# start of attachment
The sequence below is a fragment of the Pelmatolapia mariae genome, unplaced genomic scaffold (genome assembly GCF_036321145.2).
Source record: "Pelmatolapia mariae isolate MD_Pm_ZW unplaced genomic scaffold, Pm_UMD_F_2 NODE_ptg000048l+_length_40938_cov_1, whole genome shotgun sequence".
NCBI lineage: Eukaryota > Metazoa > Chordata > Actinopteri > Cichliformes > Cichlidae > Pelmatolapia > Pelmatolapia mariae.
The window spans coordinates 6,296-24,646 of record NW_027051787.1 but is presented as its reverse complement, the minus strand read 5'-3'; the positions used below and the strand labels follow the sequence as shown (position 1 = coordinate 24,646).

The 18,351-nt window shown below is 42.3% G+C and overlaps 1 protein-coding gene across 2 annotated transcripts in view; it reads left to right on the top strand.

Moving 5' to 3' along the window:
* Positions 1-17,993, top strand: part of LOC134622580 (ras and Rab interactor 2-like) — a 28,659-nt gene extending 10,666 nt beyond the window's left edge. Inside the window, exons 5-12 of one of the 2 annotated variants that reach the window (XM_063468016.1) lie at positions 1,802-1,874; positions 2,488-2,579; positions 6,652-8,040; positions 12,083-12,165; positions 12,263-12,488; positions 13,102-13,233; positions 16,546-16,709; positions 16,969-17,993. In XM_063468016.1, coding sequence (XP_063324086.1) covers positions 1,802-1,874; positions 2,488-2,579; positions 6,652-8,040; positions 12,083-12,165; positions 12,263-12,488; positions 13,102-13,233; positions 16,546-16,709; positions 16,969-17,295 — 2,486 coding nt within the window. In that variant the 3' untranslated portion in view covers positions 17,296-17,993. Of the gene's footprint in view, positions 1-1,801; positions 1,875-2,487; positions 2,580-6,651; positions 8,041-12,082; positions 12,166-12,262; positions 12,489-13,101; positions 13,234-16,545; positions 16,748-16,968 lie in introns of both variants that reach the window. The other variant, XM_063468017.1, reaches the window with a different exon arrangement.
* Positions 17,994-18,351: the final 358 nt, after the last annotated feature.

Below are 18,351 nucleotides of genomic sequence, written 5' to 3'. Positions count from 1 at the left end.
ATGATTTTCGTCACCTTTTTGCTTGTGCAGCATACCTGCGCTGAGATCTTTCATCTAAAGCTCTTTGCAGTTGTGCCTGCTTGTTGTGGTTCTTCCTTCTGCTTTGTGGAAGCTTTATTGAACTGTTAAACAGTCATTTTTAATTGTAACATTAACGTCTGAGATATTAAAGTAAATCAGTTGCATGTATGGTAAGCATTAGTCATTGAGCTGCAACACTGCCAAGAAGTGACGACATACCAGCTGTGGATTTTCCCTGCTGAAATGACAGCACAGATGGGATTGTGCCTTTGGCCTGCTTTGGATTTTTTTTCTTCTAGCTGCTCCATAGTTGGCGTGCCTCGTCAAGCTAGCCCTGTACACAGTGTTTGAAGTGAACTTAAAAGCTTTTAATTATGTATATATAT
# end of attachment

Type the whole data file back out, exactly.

The sequence below is a fragment of the Pelmatolapia mariae genome, unplaced genomic scaffold (genome assembly GCF_036321145.2).
Source record: "Pelmatolapia mariae isolate MD_Pm_ZW unplaced genomic scaffold, Pm_UMD_F_2 NODE_ptg000048l+_length_40938_cov_1, whole genome shotgun sequence".
NCBI lineage: Eukaryota > Metazoa > Chordata > Actinopteri > Cichliformes > Cichlidae > Pelmatolapia > Pelmatolapia mariae.
The window spans coordinates 6,296-24,646 of record NW_027051787.1 but is presented as its reverse complement, the minus strand read 5'-3'; the positions used below and the strand labels follow the sequence as shown (position 1 = coordinate 24,646).

The 18,351-nt window shown below is 42.3% G+C and overlaps 1 protein-coding gene across 2 annotated transcripts in view; it reads left to right on the top strand.

Moving 5' to 3' along the window:
* Positions 1-17,993, top strand: part of LOC134622580 (ras and Rab interactor 2-like) — a 28,659-nt gene extending 10,666 nt beyond the window's left edge. Inside the window, exons 5-12 of one of the 2 annotated variants that reach the window (XM_063468016.1) lie at positions 1,802-1,874; positions 2,488-2,579; positions 6,652-8,040; positions 12,083-12,165; positions 12,263-12,488; positions 13,102-13,233; positions 16,546-16,709; positions 16,969-17,993. In XM_063468016.1, coding sequence (XP_063324086.1) covers positions 1,802-1,874; positions 2,488-2,579; positions 6,652-8,040; positions 12,083-12,165; positions 12,263-12,488; positions 13,102-13,233; positions 16,546-16,709; positions 16,969-17,295 — 2,486 coding nt within the window. In that variant the 3' untranslated portion in view covers positions 17,296-17,993. Of the gene's footprint in view, positions 1-1,801; positions 1,875-2,487; positions 2,580-6,651; positions 8,041-12,082; positions 12,166-12,262; positions 12,489-13,101; positions 13,234-16,545; positions 16,748-16,968 lie in introns of both variants that reach the window. The other variant, XM_063468017.1, reaches the window with a different exon arrangement.
* Positions 17,994-18,351: the final 358 nt, after the last annotated feature.

Below are 18,351 nucleotides of genomic sequence, written 5' to 3'. Positions count from 1 at the left end.
ATGATTTTCGTCACCTTTTTGCTTGTGCAGCATACCTGCGCTGAGATCTTTCATCTAAAGCTCTTTGCAGTTGTGCCTGCTTGTTGTGGTTCTTCCTTCTGCTTTGTGGAAGCTTTATTGAACTGTTAAACAGTCATTTTTAATTGTAACATTAACGTCTGAGATATTAAAGTAAATCAGTTGCATGTATGGTAAGCATTAGTCATTGAGCTGCAACACTGCCAAGAAGTGACGACATACCAGCTGTGGATTTTCCCTGCTGAAATGACAGCACAGATGGGATTGTGCCTTTGGCCTGCTTTGGATTTTTTTTCTTCTAGCTGCTCCATAGTTGGCGTGCCTCGTCAAGCTAGCCCTGTACACAGTGTTTGAAGTGAACTTAAAAGCTTTTAATTATGTATATATAT